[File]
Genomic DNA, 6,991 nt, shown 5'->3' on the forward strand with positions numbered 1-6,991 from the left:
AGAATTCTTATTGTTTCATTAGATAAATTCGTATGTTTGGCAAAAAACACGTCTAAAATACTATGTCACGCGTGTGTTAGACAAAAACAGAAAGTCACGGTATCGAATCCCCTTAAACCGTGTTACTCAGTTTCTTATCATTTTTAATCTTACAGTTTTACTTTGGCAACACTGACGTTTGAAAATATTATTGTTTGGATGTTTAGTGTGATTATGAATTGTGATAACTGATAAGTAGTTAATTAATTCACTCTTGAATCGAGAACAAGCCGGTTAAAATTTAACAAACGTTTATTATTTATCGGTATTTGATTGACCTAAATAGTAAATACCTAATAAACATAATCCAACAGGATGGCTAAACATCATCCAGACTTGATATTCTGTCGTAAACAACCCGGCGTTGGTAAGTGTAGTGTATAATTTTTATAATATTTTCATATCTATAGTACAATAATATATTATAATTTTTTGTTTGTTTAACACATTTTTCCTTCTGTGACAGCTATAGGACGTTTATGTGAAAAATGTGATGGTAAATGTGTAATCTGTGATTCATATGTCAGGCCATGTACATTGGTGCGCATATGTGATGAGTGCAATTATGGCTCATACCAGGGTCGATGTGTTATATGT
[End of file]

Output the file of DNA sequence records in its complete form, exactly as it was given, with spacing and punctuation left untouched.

Genomic DNA, 6,991 nt, shown 5'->3' on the forward strand with positions numbered 1-6,991 from the left:
AGAATTCTTATTGTTTCATTAGATAAATTCGTATGTTTGGCAAAAAACACGTCTAAAATACTATGTCACGCGTGTGTTAGACAAAAACAGAAAGTCACGGTATCGAATCCCCTTAAACCGTGTTACTCAGTTTCTTATCATTTTTAATCTTACAGTTTTACTTTGGCAACACTGACGTTTGAAAATATTATTGTTTGGATGTTTAGTGTGATTATGAATTGTGATAACTGATAAGTAGTTAATTAATTCACTCTTGAATCGAGAACAAGCCGGTTAAAATTTAACAAACGTTTATTATTTATCGGTATTTGATTGACCTAAATAGTAAATACCTAATAAACATAATCCAACAGGATGGCTAAACATCATCCAGACTTGATATTCTGTCGTAAACAACCCGGCGTTGGTAAGTGTAGTGTATAATTTTTATAATATTTTCATATCTATAGTACAATAATATATTATAATTTTTTGTTTGTTTAACACATTTTTCCTTCTGTGACAGCTATAGGACGTTTATGTGAAAAATGTGATGGTAAATGTGTAATCTGTGATTCATATGTCAGGCCATGTACATTGGTGCGCATATGTGATGAGTGCAATTATGGCTCATACCAGGGTCGATGTGTTATATGT